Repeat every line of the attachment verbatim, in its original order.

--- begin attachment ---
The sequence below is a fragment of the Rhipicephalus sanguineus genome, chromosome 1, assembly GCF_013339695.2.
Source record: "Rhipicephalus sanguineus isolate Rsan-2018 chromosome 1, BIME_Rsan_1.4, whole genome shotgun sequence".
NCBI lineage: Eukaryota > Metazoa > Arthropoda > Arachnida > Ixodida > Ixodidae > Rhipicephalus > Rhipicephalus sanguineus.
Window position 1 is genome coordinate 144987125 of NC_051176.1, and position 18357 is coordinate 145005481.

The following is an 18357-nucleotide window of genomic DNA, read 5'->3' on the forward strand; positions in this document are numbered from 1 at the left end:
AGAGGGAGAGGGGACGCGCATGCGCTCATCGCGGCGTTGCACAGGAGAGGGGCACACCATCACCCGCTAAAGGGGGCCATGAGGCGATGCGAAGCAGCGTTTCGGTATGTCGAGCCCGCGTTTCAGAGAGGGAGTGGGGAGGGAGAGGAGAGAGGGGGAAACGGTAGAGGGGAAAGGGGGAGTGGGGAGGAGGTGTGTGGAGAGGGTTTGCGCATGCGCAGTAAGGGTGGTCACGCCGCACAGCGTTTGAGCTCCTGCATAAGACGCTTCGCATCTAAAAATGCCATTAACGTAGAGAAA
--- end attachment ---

The sequence below is a fragment of the Rhipicephalus sanguineus genome, chromosome 1, assembly GCF_013339695.2.
Source record: "Rhipicephalus sanguineus isolate Rsan-2018 chromosome 1, BIME_Rsan_1.4, whole genome shotgun sequence".
NCBI lineage: Eukaryota > Metazoa > Arthropoda > Arachnida > Ixodida > Ixodidae > Rhipicephalus > Rhipicephalus sanguineus.
Window position 1 is genome coordinate 144987125 of NC_051176.1, and position 18357 is coordinate 145005481.

The following is an 18357-nucleotide window of genomic DNA, read 5'->3' on the forward strand; positions in this document are numbered from 1 at the left end:
AGAGGGAGAGGGGACGCGCATGCGCTCATCGCGGCGTTGCACAGGAGAGGGGCACACCATCACCCGCTAAAGGGGGCCATGAGGCGATGCGAAGCAGCGTTTCGGTATGTCGAGCCCGCGTTTCAGAGAGGGAGTGGGGAGGGAGAGGAGAGAGGGGGAAACGGTAGAGGGGAAAGGGGGAGTGGGGAGGAGGTGTGTGGAGAGGGTTTGCGCATGCGCAGTAAGGGTGGTCACGCCGCACAGCGTTTGAGCTCCTGCATAAGACGCTTCGCATCTAAAAATGCCATTAACGTAGAGAAA